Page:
Water conservation when watering trees requires that you water smart, not often. It’s not hard to conserve water when you water trees. Follow our tips and you will be well on your way to doing just that. You can irrigate your trees with a low amount of water. It will keep them healthy and strong. For more information on water conservation, visit our blog. You can also call us at 512-341-8888 for more information.

How to Water a Tree

If you’re not wondering how to water a tree, we bet you probably should wonder. Watering trees is a very important process. Doing it right will help keep your trees alive for a long time. How you water a tree often depends on the tree’s age. We’ll give you some guidelines in this blog post. We hope they help you make smart decisions on watering your trees.

How to Water Newly Planted Trees

You must water a newly planted tree immediately after it’s been planted. All tree roots are in the root ball area. Until new roots grow into the soil of the planting site, water the original root ball area and just a little bit around it. The root ball area might dry out faster than the surrounding soil, so check the moisture in this area pretty regularly for the first month or two after planting.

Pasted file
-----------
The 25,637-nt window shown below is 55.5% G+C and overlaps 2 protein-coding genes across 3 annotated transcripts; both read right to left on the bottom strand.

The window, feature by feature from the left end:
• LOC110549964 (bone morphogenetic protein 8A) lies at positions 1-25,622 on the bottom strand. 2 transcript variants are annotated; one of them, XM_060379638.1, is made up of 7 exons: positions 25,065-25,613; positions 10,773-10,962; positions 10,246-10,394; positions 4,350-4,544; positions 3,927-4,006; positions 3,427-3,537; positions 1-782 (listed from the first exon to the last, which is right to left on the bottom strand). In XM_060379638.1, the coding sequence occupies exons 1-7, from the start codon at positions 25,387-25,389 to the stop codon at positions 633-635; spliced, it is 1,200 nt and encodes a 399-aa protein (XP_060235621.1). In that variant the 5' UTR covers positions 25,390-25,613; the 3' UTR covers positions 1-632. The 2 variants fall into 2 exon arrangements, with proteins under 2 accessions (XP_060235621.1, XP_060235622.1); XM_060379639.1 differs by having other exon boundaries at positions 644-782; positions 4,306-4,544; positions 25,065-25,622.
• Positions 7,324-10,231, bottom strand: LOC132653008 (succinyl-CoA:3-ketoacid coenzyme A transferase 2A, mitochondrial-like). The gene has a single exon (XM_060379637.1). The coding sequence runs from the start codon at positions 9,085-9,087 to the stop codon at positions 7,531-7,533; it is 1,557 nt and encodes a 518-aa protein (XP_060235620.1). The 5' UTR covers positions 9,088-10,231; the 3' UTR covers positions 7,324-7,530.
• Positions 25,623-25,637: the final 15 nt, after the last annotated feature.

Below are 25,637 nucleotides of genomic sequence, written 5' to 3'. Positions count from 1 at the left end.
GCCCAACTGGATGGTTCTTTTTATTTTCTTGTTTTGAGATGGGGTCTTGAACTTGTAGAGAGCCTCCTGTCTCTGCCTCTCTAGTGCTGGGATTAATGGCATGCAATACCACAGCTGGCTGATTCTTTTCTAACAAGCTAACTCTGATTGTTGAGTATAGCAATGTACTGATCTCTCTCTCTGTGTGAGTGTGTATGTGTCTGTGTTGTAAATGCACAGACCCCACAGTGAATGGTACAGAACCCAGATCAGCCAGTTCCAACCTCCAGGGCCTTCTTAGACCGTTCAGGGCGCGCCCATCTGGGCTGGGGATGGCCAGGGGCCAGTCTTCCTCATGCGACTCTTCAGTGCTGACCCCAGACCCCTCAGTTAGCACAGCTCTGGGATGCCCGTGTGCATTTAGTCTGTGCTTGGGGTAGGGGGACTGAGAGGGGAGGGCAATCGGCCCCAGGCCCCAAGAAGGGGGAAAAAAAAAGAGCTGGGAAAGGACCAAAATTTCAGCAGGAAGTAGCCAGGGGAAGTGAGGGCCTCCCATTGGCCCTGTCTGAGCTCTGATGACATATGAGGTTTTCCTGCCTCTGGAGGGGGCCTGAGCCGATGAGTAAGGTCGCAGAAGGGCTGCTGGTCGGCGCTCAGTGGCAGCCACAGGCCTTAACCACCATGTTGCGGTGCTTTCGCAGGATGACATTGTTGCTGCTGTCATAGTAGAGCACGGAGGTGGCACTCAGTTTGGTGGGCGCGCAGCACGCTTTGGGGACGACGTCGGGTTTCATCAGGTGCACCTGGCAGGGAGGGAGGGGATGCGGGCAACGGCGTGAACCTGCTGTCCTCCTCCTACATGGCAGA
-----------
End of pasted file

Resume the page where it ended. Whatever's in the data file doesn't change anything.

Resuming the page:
How to Water Trees During the First Two Years

During the first couple of growing seasons, your newly planted tree is expending a lot of energy. It’s trying to establish new roots in the soil. Especially during the first few summers of your new tree’s life, you will want to water the tree regularly. You may also want to cover the tree with some wood-chip mulch. How often you water the tree will be an important indication of how well the tree survives the heat and potential drought. Deep watering is a good idea because it can help speed up root establishment. Deep watering a tree consists of keeping the soil moist down to a depth that includes all its roots.

How Much Should You Water Your Trees and When